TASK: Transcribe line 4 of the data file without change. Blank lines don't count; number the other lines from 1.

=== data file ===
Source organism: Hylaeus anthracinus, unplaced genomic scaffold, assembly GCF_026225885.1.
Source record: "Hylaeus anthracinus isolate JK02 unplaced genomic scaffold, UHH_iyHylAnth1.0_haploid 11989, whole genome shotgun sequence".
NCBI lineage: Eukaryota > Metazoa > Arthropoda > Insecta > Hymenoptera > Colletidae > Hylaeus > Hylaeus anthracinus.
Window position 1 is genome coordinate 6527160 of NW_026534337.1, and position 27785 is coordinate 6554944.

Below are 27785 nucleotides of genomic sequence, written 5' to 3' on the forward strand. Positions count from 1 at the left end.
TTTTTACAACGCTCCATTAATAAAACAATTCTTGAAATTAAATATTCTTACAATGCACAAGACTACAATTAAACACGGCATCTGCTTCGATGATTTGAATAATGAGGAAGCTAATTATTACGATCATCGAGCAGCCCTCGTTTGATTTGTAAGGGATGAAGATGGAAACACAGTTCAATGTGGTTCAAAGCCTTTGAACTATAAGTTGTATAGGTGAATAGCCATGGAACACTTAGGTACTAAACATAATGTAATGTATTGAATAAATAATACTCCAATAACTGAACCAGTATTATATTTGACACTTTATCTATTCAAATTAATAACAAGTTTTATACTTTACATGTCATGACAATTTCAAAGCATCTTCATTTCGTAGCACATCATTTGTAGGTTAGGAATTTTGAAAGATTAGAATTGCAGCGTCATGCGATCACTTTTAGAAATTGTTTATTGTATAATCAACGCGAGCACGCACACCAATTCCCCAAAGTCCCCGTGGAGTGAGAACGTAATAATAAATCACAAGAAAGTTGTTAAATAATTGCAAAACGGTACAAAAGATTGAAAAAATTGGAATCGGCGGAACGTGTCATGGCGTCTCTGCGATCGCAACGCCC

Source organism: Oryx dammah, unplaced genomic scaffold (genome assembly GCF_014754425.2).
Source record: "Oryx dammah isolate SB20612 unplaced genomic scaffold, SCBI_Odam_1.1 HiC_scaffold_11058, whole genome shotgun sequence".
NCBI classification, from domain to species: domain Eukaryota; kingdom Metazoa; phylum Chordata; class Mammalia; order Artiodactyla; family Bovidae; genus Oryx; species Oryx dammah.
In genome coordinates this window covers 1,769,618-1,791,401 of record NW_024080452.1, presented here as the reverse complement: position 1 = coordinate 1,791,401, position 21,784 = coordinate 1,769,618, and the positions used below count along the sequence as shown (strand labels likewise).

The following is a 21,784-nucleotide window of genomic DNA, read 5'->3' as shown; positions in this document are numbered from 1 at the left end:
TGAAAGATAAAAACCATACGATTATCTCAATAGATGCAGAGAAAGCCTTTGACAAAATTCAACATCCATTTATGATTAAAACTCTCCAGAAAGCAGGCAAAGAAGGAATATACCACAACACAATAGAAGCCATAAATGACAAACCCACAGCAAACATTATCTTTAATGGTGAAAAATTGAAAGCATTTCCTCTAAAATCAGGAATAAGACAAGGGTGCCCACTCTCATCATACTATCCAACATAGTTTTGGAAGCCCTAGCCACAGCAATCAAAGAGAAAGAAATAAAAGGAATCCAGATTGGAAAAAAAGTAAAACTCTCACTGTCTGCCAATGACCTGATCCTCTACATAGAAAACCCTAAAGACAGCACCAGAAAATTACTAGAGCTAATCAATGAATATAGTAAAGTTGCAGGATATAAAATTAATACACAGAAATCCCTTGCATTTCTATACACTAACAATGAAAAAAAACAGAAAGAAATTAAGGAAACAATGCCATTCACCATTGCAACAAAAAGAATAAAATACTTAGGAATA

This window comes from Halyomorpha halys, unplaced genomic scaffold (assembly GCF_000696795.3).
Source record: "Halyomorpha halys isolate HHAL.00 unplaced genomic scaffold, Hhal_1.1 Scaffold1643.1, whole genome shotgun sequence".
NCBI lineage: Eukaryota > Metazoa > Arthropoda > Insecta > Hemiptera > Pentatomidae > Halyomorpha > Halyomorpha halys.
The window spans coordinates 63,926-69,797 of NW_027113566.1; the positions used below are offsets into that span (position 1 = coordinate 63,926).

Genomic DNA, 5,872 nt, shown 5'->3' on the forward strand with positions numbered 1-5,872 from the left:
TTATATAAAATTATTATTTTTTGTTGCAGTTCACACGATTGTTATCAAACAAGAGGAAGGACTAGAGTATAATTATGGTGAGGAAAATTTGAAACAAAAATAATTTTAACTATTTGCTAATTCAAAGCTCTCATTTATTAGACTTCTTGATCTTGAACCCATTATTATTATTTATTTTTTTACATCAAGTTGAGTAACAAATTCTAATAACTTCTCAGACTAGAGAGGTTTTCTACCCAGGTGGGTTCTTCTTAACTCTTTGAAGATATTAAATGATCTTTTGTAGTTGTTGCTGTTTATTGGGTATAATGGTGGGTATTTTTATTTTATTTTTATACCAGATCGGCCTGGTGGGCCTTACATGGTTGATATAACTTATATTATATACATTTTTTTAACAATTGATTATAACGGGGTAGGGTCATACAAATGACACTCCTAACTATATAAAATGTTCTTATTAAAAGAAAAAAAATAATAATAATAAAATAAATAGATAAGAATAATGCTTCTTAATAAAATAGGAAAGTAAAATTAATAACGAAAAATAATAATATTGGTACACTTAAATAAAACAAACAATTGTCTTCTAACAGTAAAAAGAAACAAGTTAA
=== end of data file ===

Window position 1 is genome coordinate 6527160 of NW_026534337.1, and position 27785 is coordinate 6554944.